transition to stable, market-oriented democracies in Kosovo, Bosnia,
Our fifth goal is to elevate NATO's relations with Russia. Our
constructive engagement through the NATO-Russia Council has helped
make our citizenry safer and more secure today than at any time
in the last 50 years. NATO and Russia will participate in a major
civil emergency crisis management exercise in Kaliningrad in June.
Yet there is much more NATO can do with Russia -- from search and
rescue at sea to theater missile defense to greater cooperation
in the Black Sea to joint peacekeeping. NATO needs to set its sights
on a closer relationship that will put our past rivalry behind
One more obstacle must be overcome if the Alliance is to achieve
its goals: the persistent and growing gap in military capabilities
between the United States and the rest of its allies. If NATO's
transformation and long-term missions are to be successful, our
European allies will need to spend more -- and more wisely -- on
defense. The U.S. will spend $400 billion on defense this year;
the 25 other allies combined will spend less than half of that.
In addition, there is the "usability gap" -- of Europe's 2.4 million
men and women in uniform, only three percent are now deployed in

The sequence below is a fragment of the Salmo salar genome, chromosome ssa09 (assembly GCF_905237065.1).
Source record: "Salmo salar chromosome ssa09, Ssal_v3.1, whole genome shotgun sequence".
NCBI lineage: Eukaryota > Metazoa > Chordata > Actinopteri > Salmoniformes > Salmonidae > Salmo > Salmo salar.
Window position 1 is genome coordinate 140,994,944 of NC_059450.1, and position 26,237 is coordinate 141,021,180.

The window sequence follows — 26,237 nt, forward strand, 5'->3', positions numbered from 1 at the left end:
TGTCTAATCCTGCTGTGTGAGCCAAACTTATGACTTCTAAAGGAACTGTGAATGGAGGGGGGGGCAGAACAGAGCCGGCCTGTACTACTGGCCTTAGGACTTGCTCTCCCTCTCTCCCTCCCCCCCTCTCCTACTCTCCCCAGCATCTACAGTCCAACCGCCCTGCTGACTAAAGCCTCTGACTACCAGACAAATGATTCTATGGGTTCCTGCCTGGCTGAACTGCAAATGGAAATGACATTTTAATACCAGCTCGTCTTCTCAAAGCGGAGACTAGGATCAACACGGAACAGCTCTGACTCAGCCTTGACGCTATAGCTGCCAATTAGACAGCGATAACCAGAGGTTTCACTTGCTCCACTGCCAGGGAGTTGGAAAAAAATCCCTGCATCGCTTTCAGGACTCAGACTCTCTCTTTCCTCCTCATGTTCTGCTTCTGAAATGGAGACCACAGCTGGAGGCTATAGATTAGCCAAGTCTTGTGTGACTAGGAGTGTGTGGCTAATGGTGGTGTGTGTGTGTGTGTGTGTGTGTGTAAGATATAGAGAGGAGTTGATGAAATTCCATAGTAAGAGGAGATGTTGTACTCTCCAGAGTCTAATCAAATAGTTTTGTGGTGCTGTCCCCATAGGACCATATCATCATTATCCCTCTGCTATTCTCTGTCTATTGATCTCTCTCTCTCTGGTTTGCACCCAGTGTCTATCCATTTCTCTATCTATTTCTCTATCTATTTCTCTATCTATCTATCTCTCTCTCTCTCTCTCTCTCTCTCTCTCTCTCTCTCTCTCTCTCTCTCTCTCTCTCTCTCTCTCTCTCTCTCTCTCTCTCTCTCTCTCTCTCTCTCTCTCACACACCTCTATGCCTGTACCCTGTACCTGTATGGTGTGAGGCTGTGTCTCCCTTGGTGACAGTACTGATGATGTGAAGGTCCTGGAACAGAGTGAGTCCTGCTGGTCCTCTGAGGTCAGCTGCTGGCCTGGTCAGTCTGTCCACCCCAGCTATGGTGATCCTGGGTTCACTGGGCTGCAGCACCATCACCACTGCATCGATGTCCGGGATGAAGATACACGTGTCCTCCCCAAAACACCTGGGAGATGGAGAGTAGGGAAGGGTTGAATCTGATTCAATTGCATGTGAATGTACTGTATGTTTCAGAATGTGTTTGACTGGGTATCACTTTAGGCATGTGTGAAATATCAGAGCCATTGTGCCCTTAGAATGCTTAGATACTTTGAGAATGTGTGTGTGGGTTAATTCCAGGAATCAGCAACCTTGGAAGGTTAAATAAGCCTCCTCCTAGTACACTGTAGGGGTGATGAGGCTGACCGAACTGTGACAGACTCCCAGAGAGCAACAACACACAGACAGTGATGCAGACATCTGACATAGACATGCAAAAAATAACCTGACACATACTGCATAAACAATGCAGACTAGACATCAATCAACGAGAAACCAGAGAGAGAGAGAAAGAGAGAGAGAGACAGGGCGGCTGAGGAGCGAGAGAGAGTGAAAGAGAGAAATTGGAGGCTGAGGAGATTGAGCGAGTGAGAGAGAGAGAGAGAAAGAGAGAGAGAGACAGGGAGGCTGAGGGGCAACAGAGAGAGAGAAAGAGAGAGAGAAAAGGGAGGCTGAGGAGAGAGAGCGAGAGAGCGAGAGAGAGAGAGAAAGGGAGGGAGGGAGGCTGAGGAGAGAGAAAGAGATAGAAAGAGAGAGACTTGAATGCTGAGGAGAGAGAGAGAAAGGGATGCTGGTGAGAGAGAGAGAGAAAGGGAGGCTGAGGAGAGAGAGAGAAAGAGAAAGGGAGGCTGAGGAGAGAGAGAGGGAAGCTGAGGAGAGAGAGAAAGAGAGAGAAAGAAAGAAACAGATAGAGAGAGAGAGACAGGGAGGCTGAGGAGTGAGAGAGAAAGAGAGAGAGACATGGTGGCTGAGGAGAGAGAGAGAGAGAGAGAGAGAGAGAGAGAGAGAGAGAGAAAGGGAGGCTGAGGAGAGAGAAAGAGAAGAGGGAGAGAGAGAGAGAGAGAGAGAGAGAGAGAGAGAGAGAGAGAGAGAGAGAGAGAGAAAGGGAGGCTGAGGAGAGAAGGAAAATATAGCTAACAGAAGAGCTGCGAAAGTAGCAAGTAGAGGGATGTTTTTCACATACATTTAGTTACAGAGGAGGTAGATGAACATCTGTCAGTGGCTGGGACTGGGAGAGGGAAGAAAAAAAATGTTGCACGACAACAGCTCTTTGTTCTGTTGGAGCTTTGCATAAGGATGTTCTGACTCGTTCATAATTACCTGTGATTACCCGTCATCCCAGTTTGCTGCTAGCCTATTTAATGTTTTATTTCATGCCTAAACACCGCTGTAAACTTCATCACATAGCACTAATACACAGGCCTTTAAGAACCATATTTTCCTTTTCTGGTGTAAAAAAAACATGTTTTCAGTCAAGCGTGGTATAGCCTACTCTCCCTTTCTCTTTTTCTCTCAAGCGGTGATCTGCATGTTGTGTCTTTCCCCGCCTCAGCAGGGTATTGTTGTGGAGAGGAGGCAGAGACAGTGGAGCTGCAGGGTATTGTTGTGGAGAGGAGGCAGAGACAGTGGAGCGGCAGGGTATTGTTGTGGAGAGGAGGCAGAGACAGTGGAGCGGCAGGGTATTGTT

our priority missions in the Balkans, Afghanistan, and Iraq. Forces
that are static, untrained, ill equipped, and not deployable make
no contribution to NATO or to the larger cause of peace and stability
in Europe and beyond.
After terrorist attacks in the United States on September 11, and
later in Istanbul and in Madrid, there is no doubt among NATO Allies
that our security is indivisible. The most dangerous security threats
of our globalized 21st century are themselves global: sophisticated
terrorist networks seeking access to weapons of mass destruction.
President Harry Truman, who led the United States into NATO, could
have been speaking of the present day when he said in 1951, "no
nation can find safety behind its own frontiers ... the only security
lies in collective security."
That is sound advice for the U.S. role in today's NATO. The United
States will remain committed to NATO and to effective multilateralism
in our effort to repair transatlantic divisions and rebuild NATO
for the future. Allied cooperation on issues of international peace
and security helped NATO win the Cold War and will be indispensable
to winning the global war on terror. The new NATO remains our essential
alliance for achieving the common European and American vision
for a secure, peaceful, democratic, and prosperous future.